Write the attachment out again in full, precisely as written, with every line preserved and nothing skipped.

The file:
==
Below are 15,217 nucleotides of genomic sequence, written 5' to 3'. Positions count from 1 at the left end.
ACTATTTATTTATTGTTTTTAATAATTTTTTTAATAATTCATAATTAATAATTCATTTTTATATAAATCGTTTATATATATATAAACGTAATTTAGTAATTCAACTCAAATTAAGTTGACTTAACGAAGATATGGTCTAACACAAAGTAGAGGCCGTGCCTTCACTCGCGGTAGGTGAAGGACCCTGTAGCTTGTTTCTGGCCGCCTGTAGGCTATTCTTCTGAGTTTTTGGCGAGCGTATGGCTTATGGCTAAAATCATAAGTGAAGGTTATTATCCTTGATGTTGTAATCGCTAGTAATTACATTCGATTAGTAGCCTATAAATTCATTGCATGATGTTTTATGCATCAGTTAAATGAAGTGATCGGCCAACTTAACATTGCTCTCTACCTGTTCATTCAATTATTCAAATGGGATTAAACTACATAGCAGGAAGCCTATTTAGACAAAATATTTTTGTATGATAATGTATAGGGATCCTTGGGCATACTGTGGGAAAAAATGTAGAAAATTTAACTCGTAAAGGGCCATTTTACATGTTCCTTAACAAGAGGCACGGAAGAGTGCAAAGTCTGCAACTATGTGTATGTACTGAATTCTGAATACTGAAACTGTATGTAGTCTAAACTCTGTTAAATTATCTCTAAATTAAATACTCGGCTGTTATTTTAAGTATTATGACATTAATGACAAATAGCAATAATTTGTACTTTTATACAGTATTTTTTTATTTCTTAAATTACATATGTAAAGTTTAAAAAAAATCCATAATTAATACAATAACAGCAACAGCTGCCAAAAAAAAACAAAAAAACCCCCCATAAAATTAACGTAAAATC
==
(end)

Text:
Below are 15,217 nucleotides of genomic sequence, written 5' to 3'. Positions count from 1 at the left end.
ACTATTTATTTATTGTTTTTAATAATTTTTTTAATAATTCATAATTAATAATTCATTTTTATATAAATCGTTTATATATATATAAACGTAATTTAGTAATTCAACTCAAATTAAGTTGACTTAACGAAGATATGGTCTAACACAAAGTAGAGGCCGTGCCTTCACTCGCGGTAGGTGAAGGACCCTGTAGCTTGTTTCTGGCCGCCTGTAGGCTATTCTTCTGAGTTTTTGGCGAGCGTATGGCTTATGGCTAAAATCATAAGTGAAGGTTATTATCCTTGATGTTGTAATCGCTAGTAATTACATTCGATTAGTAGCCTATAAATTCATTGCATGATGTTTTATGCATCAGTTAAATGAAGTGATCGGCCAACTTAACATTGCTCTCTACCTGTTCATTCAATTATTCAAATGGGATTAAACTACATAGCAGGAAGCCTATTTAGACAAAATATTTTTGTATGATAATGTATAGGGATCCTTGGGCATACTGTGGGAAAAAATGTAGAAAATTTAACTCGTAAAGGGCCATTTTACATGTTCCTTAACAAGAGGCACGGAAGAGTGCAAAGTCTGCAACTATGTGTATGTACTGAATTCTGAATACTGAAACTGTATGTAGTCTAAACTCTGTTAAATTATCTCTAAATTAAATACTCGGCTGTTATTTTAAGTATTATGACATTAATGACAAATAGCAATAATTTGTACTTTTATACAGTATTTTTTTATTTCTTAAATTACATATGTAAAGTTTAAAAAAAATCCATAATTAATACAATAACAGCAACAGCTGCCAAAAAAAAACAAAAAAACCCCCCATAAAATTAACGTAAAATC